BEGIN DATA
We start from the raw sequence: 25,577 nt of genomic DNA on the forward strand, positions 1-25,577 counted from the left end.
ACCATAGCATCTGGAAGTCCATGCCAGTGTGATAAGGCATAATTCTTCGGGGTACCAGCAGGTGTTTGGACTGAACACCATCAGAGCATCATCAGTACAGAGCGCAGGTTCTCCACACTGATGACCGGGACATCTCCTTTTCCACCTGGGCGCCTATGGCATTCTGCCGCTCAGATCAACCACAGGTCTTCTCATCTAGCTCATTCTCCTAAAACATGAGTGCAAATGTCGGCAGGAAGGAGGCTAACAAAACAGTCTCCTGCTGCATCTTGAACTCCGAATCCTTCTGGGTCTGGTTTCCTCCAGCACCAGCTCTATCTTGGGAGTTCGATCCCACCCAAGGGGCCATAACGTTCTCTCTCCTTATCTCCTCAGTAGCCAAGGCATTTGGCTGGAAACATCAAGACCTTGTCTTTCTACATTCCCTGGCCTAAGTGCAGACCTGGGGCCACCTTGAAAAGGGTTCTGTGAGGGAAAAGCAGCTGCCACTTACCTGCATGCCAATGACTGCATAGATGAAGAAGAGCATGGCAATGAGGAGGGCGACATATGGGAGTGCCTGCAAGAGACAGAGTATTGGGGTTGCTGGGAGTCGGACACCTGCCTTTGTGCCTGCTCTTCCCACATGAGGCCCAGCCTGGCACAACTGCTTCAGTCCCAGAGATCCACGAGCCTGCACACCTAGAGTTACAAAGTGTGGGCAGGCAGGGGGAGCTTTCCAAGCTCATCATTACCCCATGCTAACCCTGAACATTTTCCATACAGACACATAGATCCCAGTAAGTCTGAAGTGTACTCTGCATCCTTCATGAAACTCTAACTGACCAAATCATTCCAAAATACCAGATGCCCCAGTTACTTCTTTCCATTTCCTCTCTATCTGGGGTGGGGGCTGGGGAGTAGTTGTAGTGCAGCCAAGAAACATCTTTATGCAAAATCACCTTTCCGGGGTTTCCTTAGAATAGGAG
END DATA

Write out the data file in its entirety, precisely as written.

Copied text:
We start from the raw sequence: 25,577 nt of genomic DNA on the forward strand, positions 1-25,577 counted from the left end.
ACCATAGCATCTGGAAGTCCATGCCAGTGTGATAAGGCATAATTCTTCGGGGTACCAGCAGGTGTTTGGACTGAACACCATCAGAGCATCATCAGTACAGAGCGCAGGTTCTCCACACTGATGACCGGGACATCTCCTTTTCCACCTGGGCGCCTATGGCATTCTGCCGCTCAGATCAACCACAGGTCTTCTCATCTAGCTCATTCTCCTAAAACATGAGTGCAAATGTCGGCAGGAAGGAGGCTAACAAAACAGTCTCCTGCTGCATCTTGAACTCCGAATCCTTCTGGGTCTGGTTTCCTCCAGCACCAGCTCTATCTTGGGAGTTCGATCCCACCCAAGGGGCCATAACGTTCTCTCTCCTTATCTCCTCAGTAGCCAAGGCATTTGGCTGGAAACATCAAGACCTTGTCTTTCTACATTCCCTGGCCTAAGTGCAGACCTGGGGCCACCTTGAAAAGGGTTCTGTGAGGGAAAAGCAGCTGCCACTTACCTGCATGCCAATGACTGCATAGATGAAGAAGAGCATGGCAATGAGGAGGGCGACATATGGGAGTGCCTGCAAGAGACAGAGTATTGGGGTTGCTGGGAGTCGGACACCTGCCTTTGTGCCTGCTCTTCCCACATGAGGCCCAGCCTGGCACAACTGCTTCAGTCCCAGAGATCCACGAGCCTGCACACCTAGAGTTACAAAGTGTGGGCAGGCAGGGGGAGCTTTCCAAGCTCATCATTACCCCATGCTAACCCTGAACATTTTCCATACAGACACATAGATCCCAGTAAGTCTGAAGTGTACTCTGCATCCTTCATGAAACTCTAACTGACCAAATCATTCCAAAATACCAGATGCCCCAGTTACTTCTTTCCATTTCCTCTCTATCTGGGGTGGGGGCTGGGGAGTAGTTGTAGTGCAGCCAAGAAACATCTTTATGCAAAATCACCTTTCCGGGGTTTCCTTAGAATAGGAG